The meals were served shortly thereafter, featuring a selection of either a soup or salad for starter, one of four mains and a selection of cheeses, fruit, ice cream or caramelised banana crepes with coconut cream – the latter I couldn’t bring myself to choose for fear of being too recklessly indulgent after having already had multiple courses. I opted for the salad, a black bean beef short rib with noodles and a cheese plate, all of which I can recommend. My only complaint would be that the main was served on a plate rather than in a bowl, and considering the noodles come with a very generous amount of sauce, a bowl may have been more appropriate.
About three hours into the flight after the meals had been served, I was offered a nightcap of either hot chocolate or chamomile tea. I often have difficulty sleeping on long-haul flights, so being given an aid was appreciated. Bedding is by David Caon for Qantas and includes an additional pillow and blanket, while pyjamas are from Australian designer Martin Grant. Business class passengers also get a brightly coloured amenity kit featuring an eye mask, ear plugs, dental kit, flight socks and Aspar hand cream, face moisturiser and lip balm.
All in all, I’d be hard pressed to complain about any of these features considering I nodded off almost instantly after putting my head to the pillow and slept uninterrupted for four and a half hours, waking up only 45 minutes before we were due to land. This did mean I missed the additional breakfast service, though to be honest I was glad to get the extra sleep in.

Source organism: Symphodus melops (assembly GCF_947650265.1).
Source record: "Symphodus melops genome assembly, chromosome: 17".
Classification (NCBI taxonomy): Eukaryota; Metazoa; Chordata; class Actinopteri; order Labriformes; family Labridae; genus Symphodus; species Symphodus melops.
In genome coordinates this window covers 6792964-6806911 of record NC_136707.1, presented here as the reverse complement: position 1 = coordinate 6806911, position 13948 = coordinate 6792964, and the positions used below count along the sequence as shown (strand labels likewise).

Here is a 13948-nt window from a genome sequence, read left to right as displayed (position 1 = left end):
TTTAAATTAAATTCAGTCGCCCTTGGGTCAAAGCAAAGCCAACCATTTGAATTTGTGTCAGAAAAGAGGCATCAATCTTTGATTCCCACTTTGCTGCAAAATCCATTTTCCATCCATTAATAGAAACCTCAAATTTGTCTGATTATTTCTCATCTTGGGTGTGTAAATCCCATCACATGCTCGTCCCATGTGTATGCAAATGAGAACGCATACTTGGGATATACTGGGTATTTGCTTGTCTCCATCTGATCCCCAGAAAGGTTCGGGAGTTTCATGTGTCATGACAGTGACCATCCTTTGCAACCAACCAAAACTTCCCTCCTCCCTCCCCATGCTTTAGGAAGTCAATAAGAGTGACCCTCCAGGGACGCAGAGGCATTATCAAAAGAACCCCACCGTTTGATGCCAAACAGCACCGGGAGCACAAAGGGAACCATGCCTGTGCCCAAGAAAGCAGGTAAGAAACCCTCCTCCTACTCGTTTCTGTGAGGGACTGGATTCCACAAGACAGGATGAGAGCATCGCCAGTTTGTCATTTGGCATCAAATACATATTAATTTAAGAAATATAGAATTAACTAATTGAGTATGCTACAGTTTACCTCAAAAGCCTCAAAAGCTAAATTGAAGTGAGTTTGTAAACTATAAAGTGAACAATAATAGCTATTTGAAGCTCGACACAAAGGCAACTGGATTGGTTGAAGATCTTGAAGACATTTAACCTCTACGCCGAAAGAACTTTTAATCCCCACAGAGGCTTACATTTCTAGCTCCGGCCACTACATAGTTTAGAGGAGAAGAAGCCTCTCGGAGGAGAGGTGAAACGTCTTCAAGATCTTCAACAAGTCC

Qantas’s in-flight service is also top notch, with cabin crew being diligent in their duties but also amiable in how they executed them.
Despite the initial 20-minute delay departing Hong Kong, we made incredibly good time and arrived well ahead of our scheduled 0730 landing, touching down in Melbourne at 0648. Business class passengers get an Express Path pass for expedited customs processing. As an e-passport holder, I passed immigration using the facial recognition self-service kiosks – just remember to keep a hold of your receipt until you clear customs.
The Dreamliner’s bulkhead seats offer a fantastic amount of room and were among the more comfortable business class seats I’ve slept on in recent memory. Combine this with good service, lovely food and a thoroughly convenient overnight schedule that gives passengers time to eat, work and rest at times that sync with their regular sleep cycle, and this is a service I’d definitely recommend.
- Price A return business class fare in mid-March begins at A$6,269 (US$4,511) including taxes and surcharges
- Configuration 1-2-1
- Seat width 23-24 inches
- Seat pitch 80 inches
- Seat recline 180 degrees
- Departure 1900
- Flight duration 10 hours 30 minutes
- Contact qantas.com.au